Taxpayers have been left to foot a £224m bill after a tribunal ruled that Theresa May, the Home Secretary, made an unlawful decision to cancel a failing IT project.
In a disastrous ruling for the Government, an arbitration panel found ministers failed to follow proper processes before cancelling a £750m contract with the American defence company Raytheon to deliver the “e-borders programme”, a system that was supposed to check the details of passengers arriving and leaving the UK and to screen them for security purposes.
The project was struck in 2007 but hampered by delays and was eventually cancelled in July 2010 soon after the Coalition came to power. Following talks with senior officials at the Treasury and the Cabinet Office minister Francis Maude, Mrs May took the final decision after saying she had lost confidence in Raytheon.
However, the company sued and on Monday night it was announced that it had succeeded in forcing the huge settlement from the Government – including £50m in damages – after a tribunal ruled that senior UK Border Agency [UKBA] officials had failed to brief Mrs May properly on whether the company had an arguable case to hold on to the deal.
Keith Vaz, the chairman of the Home Affairs Select Committee, said: “This is a catastrophic result. Minister after minister and successive heads of the UKBA told the ... committee that the Government was the innocent party and Raytheon had failed to deliver.
“We have pursued this issue for five years and Raytheon informed us that the UKBA had given them no benchmarks against which they were to perform. It is now clear that the UKBA didn’t know what they wanted from the e-borders programme. We will want to hear further from Lin Homer, the then head of the UKBA, as to why she sanctioned such a defective agreement. It is important that those who have responsibility should be held to account for failing the taxpayer in such a costly way.”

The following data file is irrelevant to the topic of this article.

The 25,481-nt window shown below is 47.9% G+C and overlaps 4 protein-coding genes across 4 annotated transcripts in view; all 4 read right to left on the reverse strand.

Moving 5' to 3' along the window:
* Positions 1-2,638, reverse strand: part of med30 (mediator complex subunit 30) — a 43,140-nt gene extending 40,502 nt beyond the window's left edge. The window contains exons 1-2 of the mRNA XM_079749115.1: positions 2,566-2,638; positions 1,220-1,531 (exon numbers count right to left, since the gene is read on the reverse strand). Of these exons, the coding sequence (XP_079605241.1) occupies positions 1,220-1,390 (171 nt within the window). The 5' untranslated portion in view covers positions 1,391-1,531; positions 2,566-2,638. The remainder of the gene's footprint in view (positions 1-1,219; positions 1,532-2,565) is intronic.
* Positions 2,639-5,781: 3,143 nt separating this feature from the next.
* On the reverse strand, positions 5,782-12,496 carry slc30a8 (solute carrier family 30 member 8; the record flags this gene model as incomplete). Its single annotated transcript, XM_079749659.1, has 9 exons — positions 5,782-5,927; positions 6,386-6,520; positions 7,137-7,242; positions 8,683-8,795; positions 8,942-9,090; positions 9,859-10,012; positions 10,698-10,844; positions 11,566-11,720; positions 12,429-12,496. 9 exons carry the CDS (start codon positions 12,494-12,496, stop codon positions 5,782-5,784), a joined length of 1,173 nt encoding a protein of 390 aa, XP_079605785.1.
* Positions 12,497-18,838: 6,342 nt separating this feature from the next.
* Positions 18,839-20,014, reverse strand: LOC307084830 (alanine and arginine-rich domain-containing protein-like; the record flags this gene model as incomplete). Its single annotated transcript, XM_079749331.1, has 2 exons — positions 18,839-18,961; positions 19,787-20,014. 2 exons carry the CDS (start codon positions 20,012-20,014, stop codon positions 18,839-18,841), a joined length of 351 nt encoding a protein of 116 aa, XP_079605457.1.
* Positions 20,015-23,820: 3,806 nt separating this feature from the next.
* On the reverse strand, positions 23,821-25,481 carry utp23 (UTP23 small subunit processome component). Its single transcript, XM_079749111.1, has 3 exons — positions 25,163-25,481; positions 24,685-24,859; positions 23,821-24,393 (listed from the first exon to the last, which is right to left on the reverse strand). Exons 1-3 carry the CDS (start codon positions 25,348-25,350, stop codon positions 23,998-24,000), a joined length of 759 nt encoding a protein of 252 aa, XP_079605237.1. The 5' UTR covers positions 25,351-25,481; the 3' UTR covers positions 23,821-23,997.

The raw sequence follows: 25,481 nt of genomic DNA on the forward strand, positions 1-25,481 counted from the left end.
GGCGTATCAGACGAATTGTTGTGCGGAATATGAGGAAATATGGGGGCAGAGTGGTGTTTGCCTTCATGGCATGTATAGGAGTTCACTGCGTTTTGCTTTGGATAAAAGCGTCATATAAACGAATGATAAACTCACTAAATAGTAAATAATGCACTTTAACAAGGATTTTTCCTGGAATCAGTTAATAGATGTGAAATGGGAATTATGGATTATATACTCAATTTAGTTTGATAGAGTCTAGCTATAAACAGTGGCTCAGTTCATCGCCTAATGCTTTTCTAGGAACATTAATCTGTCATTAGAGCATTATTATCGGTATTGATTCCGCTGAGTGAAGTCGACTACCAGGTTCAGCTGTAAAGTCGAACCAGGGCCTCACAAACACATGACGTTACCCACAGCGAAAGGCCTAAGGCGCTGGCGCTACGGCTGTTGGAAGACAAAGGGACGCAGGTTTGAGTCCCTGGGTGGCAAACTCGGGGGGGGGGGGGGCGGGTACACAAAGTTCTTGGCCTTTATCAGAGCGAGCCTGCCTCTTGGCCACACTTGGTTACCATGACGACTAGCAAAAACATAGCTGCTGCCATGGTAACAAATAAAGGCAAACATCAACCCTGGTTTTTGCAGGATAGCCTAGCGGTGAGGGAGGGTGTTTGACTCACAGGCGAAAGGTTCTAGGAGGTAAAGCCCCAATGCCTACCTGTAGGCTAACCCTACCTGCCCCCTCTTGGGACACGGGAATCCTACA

Mr Vaz was responding to a letter to him from the Home Secretary, who announced the tribunal had ruled against the Home Office. “The Government stands by the decision to end the e-borders contract with Raytheon,” wrote Mrs May. “This decision was, and remains, the most appropriate action to address the well-documented issues with the delivery and management of the programme. The situation the Government inherited was therefore a mess with no attractive options. All other alternatives available to the Government would have led to greater costs than the result of this Tribunal ruling.”
Mrs May said that she would ask the National Audit Office to review how the e-borders scheme was managed from its inception.
She also said the Home Office’s permanent secretary, Mark Sedwill, will investigate the advice that senior immigration officials gave to ministers before the decision was taken to terminate the contract.
In a further statement, the immigration minister, James Brokenshire, said: “The situation we inherited in 2010 was a mess. Key milestones had been missed and parts of the programme were running at least a year late.
“The contract, signed in 2007, had already cost the taxpayer £259.3m and yet wasn’t delivering,” he added.
“We are considering further legal options in the light of the arbitration decision.”
In a statement to the New York Stock Exchange, Raytheon said: “The arbitration tribunal found that the Home Office had unlawfully terminated [the deal with the company] for default in 2010 and therefore had repudiated the e-borders contract. The tribunal denied all Home Office claims for damages and clawback of previous payments.
“The tribunal’s ruling confirms that [Raytheon] delivered substantial capabilities to the UK Home Office under the e-borders programme.”